As Jenna Woginrich, a journalist who turned from vegetarian to now harvesting her own meat and vegetables has argued, “Your fork is your ballot, and when you vote to eat a steak or leg of lamb purchased from a small farmer you are showing the industrial system you are actively opting out.”

Consumers can change the system by choosing healthier alternatives and boycotting mass production factory farming which is a much more achievable goal; most shoppers in Britain are willing to pay more for ethically sourced goods, with the majority of Brits now choosing pricier free-range eggs.

Caring and contributing to the welfare of farm animals is also a step towards breaching an emotional gap the general public has to their meat, it can ease people into wanting to know what happens to livestock. With more conscious consumers and more education on alternative diets, the vegan trend could continue to grow.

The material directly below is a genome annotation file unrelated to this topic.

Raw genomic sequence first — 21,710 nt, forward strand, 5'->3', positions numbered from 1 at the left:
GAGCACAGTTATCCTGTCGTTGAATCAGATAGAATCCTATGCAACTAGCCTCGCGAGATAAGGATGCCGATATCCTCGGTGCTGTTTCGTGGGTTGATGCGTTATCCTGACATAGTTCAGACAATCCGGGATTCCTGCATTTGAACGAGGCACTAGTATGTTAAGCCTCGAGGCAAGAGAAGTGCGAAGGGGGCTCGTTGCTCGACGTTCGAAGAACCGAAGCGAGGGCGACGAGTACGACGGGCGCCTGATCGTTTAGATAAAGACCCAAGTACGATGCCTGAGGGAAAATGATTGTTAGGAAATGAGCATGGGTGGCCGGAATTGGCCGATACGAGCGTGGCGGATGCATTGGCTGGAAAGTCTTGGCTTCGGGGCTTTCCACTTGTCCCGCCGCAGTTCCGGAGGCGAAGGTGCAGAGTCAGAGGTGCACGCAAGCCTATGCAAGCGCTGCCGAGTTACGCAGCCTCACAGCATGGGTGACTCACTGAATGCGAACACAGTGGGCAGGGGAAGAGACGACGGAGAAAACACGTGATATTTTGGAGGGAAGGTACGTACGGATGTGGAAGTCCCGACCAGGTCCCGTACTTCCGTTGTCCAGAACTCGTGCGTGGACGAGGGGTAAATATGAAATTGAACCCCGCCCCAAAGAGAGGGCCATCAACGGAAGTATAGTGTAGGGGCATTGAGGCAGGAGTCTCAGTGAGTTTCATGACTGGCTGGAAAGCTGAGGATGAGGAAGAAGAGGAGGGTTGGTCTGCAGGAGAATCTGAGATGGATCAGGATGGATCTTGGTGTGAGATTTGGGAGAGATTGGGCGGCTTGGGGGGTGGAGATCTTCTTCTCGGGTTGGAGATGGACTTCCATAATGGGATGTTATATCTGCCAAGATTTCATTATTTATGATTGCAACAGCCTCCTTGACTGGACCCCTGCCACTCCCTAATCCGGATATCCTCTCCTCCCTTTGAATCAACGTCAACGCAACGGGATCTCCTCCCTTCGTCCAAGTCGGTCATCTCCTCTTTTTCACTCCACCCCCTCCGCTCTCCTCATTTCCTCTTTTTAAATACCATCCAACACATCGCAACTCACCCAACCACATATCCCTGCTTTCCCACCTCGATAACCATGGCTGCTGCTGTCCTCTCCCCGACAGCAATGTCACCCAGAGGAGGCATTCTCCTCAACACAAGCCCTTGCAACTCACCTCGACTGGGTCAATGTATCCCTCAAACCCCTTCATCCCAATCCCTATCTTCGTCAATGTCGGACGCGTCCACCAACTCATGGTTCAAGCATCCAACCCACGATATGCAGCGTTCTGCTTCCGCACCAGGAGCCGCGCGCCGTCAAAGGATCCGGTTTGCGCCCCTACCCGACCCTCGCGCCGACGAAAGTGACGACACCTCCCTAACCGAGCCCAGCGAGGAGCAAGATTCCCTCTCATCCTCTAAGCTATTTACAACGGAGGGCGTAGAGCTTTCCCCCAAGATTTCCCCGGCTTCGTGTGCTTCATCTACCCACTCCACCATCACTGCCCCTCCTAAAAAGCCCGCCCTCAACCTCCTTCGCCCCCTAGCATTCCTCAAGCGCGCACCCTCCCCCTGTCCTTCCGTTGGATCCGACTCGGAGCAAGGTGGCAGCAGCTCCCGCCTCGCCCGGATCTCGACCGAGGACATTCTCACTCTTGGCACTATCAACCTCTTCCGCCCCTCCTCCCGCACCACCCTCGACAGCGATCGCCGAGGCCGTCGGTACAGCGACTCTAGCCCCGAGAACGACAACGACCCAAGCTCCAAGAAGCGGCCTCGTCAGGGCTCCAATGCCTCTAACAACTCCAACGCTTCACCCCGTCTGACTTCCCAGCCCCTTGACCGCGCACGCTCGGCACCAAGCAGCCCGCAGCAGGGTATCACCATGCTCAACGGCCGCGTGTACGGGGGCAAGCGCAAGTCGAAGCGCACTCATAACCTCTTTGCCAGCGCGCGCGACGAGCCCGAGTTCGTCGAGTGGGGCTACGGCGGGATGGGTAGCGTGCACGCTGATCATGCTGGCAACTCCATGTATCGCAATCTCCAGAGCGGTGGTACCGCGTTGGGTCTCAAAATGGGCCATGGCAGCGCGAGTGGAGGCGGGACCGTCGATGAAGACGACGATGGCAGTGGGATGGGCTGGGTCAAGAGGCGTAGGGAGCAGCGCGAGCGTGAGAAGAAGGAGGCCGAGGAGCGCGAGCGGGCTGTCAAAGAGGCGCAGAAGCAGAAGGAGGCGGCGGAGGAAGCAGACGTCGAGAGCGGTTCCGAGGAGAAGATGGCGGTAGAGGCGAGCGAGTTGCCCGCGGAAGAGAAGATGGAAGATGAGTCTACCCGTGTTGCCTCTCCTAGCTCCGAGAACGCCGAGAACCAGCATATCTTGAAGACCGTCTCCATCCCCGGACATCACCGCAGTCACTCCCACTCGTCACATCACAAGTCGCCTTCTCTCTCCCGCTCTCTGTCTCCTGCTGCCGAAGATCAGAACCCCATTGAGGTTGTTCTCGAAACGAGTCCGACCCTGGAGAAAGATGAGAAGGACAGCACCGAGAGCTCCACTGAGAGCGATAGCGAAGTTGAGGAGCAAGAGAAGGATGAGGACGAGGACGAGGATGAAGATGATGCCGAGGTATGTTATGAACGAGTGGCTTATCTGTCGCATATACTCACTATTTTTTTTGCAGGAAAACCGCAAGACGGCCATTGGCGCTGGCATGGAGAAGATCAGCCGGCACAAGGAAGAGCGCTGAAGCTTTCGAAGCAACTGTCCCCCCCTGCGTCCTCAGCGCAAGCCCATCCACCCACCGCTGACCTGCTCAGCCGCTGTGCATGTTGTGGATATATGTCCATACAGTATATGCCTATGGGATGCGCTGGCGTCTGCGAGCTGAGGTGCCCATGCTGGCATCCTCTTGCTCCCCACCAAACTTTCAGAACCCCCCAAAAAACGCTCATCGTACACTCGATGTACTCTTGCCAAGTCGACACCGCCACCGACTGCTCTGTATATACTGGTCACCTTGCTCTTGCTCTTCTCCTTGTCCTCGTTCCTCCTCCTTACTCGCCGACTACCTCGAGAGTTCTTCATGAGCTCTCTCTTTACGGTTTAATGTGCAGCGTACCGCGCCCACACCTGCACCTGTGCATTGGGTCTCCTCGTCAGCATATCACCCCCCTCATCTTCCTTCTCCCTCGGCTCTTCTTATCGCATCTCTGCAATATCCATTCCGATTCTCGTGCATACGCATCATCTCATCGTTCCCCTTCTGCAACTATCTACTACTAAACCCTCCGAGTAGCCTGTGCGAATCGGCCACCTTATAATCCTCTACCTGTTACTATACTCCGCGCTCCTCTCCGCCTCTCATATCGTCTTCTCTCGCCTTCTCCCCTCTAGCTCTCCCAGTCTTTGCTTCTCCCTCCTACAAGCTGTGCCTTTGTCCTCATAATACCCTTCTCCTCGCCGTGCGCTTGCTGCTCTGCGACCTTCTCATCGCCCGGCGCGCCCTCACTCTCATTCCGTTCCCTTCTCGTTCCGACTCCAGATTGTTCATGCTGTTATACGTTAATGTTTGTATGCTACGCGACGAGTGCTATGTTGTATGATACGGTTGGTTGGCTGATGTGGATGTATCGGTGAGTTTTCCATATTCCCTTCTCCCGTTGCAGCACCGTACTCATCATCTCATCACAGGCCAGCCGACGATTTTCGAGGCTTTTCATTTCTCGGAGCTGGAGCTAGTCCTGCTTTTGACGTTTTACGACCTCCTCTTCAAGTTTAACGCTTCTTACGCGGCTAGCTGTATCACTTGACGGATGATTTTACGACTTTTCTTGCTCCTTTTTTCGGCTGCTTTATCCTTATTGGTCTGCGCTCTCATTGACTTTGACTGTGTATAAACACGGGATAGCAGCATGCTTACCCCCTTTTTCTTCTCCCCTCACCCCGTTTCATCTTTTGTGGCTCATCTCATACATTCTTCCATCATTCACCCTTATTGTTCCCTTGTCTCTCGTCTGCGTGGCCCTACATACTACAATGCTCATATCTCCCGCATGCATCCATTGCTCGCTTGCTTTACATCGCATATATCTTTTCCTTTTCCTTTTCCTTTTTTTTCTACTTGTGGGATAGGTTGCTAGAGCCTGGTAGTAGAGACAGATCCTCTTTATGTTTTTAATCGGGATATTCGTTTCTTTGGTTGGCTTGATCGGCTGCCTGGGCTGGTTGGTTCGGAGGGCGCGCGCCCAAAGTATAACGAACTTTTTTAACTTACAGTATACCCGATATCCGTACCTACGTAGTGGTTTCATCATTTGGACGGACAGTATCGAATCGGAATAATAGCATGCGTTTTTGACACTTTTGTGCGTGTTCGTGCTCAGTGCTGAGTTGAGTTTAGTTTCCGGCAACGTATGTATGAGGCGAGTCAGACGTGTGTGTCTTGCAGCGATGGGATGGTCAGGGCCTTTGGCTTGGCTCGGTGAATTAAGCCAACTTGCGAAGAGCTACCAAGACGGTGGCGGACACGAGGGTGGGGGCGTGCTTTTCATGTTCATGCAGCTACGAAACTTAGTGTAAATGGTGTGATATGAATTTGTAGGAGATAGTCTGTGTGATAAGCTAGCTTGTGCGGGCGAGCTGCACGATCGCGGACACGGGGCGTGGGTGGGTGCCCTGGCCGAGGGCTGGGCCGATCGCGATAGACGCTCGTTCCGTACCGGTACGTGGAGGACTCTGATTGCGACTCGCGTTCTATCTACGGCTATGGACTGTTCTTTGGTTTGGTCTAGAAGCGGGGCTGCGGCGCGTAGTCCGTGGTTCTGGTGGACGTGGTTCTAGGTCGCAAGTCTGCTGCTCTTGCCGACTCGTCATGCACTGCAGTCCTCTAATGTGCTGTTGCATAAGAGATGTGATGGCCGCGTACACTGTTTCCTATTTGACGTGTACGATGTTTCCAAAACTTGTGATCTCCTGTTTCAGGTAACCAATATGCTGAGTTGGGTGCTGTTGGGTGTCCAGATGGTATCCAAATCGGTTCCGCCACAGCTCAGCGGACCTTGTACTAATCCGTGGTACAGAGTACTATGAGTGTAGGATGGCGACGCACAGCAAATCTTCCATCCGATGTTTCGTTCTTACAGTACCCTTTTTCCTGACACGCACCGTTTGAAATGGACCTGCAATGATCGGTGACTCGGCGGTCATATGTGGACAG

Small-scale local farming allows for drastically improved animal welfare and the differences are astonishing. In order for this to work on a larger scale, buyers need to be more selective of their meat and attitudes need to change, it isn’t necessary to eat meat at every meal and if businesses produce less, we will buy less.

Woginrich isn’t the only meat-eater to take a stand for animal welfare. Compassion in World Farming (CIWF) is a campaigning and lobbying organisation founded in 1967 by British farmer, Peter Roberts. They are the leading farm animal welfare charity, campaigning to peacefully end all factory farming practices, their research exposing all areas of industrial farming.


A study by The Guardian and the Bureau of Investigative Journalism has shown that the Uk has nearly 800 factory-style farms [Josie Collins]